Google Pixel 4a 5G Review – Sleight of Hand
There’s a thing magicians do called misdirection, where they catch your eye with one thing while something more important happens elsewhere. Whether modern smartphones count as magic is probably a little too philosophical for here, but I certainly got the misdirection feeling from the Pixel 4a 5G. The headline feature, its 5G connectivity, is right there in the name, but I’m not sure anybody should buy one simply for its potential for higher-speed data.
Even Google seems to agree on that front, given the confusing fact that there are two versions of the phone. The regular Pixel 4a 5G is $499, and includes support for Sub-6 GHz 5G. If you want compatibility with mmWave, for Verizon’s Ultra Wideband network – faster than other 5G, but a whole lot harder to find – then you need the Pixel 4a 5G UW.
That carries a $100 premium, and comes in at $599. In contrast, the Pixel 5 is simply the Pixel 5, and you get both Sub-6 and mmWave support regardless. It’s also just $100 more than the Pixel 4a 5G UW.
Confused yet? Quite honestly the best advice I could give you is to ignore the 5G part altogether. The Pixel 4a 5G’s real value doesn’t get a mention in the name, but the bigger display, dual cameras, and faster processor are welcome improvements over the Pixel 4a.
With its 6.2-inch OLED panel the Pixel 4a 5G actually has the biggest screen of Google’s 2020 line-up. If it doesn’t actually feel all that large in practice, that’s only because we’re so used to even more massive phones. Day to day the size is a delight, even if the 1080 x 2340 resolution is no greater than that of its siblings.
That does mean it has the lowest pixel density – 413 ppi – and it’s a 60 Hz panel rather than the 90 Hz of the Pixel 5. You notice the former with a little extra fuzziness around smaller text, and the latter during high-speed scrolling, but I think they’re acceptable compromises. Colors are bright and outdoor visibility is just fine, which I’d say are more important factors.
The rest of the phone is the epitome of surreptitious, the Pixel 4a only slightly enlarged. Google’s polycarbonate plastic body has a pleasant soft-touch finish neither too slippery nor too grippy, but the Just Black color isn’t going to turn any heads. The power button is the only bright spot, and even then it’s muted; I found myself longing for the soft Sorta Sage of the Pixel 5. Try not to drop the phone, either, since Google only budgeted for aging Gorilla Class 3 screen protection, or get it wet since there’s no IP68 dust or water resistance.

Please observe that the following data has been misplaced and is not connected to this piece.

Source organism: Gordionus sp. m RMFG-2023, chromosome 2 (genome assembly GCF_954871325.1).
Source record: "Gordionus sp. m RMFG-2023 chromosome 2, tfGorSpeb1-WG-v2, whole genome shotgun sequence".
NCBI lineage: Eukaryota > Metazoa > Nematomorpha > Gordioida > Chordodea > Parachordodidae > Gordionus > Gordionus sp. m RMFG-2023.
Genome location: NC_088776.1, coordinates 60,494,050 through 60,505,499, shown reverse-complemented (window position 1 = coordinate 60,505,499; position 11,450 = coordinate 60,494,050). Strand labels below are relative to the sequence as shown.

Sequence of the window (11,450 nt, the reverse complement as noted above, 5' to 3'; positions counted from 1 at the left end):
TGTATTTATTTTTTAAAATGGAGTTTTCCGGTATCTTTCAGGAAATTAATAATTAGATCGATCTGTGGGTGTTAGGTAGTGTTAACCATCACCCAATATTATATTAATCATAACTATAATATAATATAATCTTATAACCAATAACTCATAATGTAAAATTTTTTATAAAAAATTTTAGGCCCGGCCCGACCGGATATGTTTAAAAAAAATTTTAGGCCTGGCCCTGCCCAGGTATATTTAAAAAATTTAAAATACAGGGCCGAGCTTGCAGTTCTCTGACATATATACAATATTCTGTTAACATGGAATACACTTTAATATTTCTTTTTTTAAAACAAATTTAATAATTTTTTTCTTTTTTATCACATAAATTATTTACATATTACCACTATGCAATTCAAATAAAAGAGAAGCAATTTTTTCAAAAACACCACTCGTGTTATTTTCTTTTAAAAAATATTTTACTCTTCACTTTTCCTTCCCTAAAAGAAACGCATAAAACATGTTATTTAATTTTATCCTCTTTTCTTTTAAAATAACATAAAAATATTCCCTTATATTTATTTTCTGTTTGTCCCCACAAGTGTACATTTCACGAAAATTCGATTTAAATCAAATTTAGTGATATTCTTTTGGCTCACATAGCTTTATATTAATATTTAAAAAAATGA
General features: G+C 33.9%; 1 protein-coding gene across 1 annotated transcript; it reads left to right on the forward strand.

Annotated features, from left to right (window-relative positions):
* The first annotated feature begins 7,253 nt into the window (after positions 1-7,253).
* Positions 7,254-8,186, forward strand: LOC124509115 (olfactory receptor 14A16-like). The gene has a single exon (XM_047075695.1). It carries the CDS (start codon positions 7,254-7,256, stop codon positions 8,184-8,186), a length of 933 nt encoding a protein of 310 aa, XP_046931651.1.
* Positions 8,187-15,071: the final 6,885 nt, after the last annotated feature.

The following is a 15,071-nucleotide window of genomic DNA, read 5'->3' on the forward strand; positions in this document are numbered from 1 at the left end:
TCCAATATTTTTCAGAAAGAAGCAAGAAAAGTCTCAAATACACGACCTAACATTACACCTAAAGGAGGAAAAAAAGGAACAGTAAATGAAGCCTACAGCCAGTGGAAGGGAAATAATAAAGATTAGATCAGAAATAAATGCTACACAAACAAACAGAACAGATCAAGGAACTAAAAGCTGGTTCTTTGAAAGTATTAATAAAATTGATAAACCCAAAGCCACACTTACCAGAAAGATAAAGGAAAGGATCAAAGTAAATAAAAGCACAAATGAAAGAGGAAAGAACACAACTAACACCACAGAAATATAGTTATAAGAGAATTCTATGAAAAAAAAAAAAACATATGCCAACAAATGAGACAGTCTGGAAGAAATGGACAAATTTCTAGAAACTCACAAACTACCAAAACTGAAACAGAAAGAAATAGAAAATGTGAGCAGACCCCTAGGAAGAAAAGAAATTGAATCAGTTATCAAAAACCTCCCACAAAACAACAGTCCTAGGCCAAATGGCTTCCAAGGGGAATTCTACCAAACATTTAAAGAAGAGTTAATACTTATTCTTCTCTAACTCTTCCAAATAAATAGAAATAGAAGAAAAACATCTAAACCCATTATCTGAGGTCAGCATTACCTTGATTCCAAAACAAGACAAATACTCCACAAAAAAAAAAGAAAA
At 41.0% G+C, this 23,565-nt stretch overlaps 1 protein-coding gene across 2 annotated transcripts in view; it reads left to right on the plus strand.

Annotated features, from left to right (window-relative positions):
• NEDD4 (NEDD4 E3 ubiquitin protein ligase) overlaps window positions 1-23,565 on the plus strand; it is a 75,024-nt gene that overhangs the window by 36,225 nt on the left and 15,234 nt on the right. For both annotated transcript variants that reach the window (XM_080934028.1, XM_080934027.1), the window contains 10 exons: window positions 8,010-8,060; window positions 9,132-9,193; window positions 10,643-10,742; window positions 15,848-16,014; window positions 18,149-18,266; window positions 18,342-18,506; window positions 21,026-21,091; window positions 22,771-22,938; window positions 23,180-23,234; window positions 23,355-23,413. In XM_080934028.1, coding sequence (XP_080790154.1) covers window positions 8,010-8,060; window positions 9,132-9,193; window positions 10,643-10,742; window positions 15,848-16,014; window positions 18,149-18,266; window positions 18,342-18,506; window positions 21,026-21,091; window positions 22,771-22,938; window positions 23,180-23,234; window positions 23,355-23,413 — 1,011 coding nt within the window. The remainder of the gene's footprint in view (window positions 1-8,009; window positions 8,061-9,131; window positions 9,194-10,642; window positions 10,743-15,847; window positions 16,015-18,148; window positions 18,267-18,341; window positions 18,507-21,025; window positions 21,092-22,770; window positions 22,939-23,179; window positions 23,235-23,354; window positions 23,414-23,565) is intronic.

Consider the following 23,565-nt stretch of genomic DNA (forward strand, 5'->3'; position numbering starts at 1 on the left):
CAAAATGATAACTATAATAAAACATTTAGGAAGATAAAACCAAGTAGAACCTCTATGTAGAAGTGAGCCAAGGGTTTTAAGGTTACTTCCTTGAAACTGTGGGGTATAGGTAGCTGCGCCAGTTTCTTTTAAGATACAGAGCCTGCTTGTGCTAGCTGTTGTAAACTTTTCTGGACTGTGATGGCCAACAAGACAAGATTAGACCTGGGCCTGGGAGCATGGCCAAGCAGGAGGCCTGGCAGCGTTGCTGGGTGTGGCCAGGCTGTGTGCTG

Like the Pixel 5, you get Qualcomm’s Snapdragon 765G chipset and 128GB of non-expandable storage. However the Pixel 4a 5G pairs it with 6GB of RAM, 2GB less than in the more expensive phone. That’s not the only sacrifice you’ll make, either. The chassis may be larger but the battery is smaller – 3,885 mAh on average, Google says, versus 4,080 mAh – and there’s no Qi wireless charging, only 18W fast charging via USB-C.
A fingerprint sensor is on the rear, nestled in a slight divot, and it’s admirably fast. Having to wear a mask so often has taken much of the shine off face recognition biometrics, so the ability to rapidly unlock the Pixel 4a 5G without a PIN or passcode has been a welcome change. There’s a 3.5mm headphone jack, too, which is positively unusual these days. The downside is that Google uses two, not three microphones, and callers told me there was more background noise as a result. I’m not too impressed by the Pixel 4a 5G’s speakers either, which are lacking in bass and sound a little unbalanced.
The same can’t be said for the cameras. Google’s computational photography has long been a primary draw for its phones, and this midrange Pixel is no exception. You get the same dual rear cameras as on a Pixel 5, a familiar 12.2-megapixel primary sensor with dual-pixel phase detection AF and OIS, and a new 16-megapixel ultra-wide with a 107-degree field of view that’s markedly crisper at the corners than its counterpart on many rival phones. The Pixel 4a 5G can shoot 4K at up to 60fps or 1080p at up to 240fps, and there’s an 8-megapixel fixed-focus front camera for selfies.